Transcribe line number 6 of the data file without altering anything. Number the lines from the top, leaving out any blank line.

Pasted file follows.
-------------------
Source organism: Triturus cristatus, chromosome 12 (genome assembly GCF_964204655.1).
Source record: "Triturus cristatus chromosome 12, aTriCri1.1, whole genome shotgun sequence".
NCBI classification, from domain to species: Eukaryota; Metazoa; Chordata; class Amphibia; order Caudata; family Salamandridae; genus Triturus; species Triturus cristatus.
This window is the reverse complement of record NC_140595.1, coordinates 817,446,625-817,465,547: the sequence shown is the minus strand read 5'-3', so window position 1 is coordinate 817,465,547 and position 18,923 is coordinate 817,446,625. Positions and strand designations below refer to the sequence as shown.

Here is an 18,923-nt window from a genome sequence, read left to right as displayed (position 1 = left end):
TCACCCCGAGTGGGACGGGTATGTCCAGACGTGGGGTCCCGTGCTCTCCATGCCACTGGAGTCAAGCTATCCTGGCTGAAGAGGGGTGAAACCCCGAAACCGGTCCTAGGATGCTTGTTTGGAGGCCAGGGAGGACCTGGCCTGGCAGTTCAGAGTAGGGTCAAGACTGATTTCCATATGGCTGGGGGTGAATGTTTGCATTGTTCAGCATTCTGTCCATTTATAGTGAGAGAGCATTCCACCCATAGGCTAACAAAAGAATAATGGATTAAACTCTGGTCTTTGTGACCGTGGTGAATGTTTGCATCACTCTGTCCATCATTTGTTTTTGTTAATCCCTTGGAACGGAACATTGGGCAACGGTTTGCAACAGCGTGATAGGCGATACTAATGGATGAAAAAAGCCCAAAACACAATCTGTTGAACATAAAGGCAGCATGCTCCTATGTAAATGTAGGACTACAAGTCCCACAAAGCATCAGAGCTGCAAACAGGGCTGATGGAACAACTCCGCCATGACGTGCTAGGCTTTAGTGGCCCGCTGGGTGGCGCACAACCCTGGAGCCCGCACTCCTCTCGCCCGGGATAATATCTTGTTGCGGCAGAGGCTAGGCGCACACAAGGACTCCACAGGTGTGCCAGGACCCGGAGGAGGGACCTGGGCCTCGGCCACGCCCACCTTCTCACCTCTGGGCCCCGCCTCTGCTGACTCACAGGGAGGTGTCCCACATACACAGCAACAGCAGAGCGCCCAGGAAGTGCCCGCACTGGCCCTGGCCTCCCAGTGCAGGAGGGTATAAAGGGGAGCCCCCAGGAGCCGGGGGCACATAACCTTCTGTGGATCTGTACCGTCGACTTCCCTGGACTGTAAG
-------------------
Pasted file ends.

TCACCCCGAGTGGGACGGGTATGTCCAGACGTGGGGTCCCGTGCTCTCCATGCCACTGGAGTCAAGCTATCCTGGCTGAAGAGGGGTGAAACCCCGAAACCGGTCCTAGGATGCTTGTTTGGAGGCCAGGGAGGACCTGGCCTGGCAGTTCAGAGTAGGGTCAAGACTGATTTCCATATGGCTGGGGGTGAATGTTTGCATTGTTCAGCATTCTGTCCATTTATAGTGAGAGAGCATTCCACCCATAGGCTAACAAAAGAATAATGGATTAAACTCTGGTCTTTGTGACCGTGGTGAATGTTTGCATCACTCTGTCCATCATTTGTTTTTGTTAATCCCTTGGAACGGAACATTGGGCAACGGTTTGCAACAGCGTGATAGGCGATACTAATGGATGAAAAAAGCCCAAAACACAATCTGTTGAACATAAAGGCAGCATGCTCCTATGTAAATGTAGGACTACAAGTCCCACAAAGCATCAGAGCTGCAAACAGGGCTGATGGAACAACTCCGCCATGACGTGCTAGGCTTTAGTGGCCCGCTGGGTGGCGCACAACCCTGGAGCCCGCACTCCTCTCGCCCGGGATAATATCTTGTTGCGGCAGAGGCTAGGCGCACACAAGGACTCCACAGGTGTGCCAGGACCCGGAGGAGGGACCTGGGCCTCGGCCACGCCCACCTTCTCACCTCTGGGCCCCGCCTCTGCTGACTCACAGGGAGGTGTCCCACATACACAGCAACAGCAGAGCGCCCAGGAAGTGCCCGCACTGGCCCTGGCCTCCCAGTGCAGGAGGGTATAAAGGGGAGCCCCCAGGAGCCGGGGGCACATAACCTTCTGTGGATCTGTACCGTCGACTTCCCTGGACTGTAAG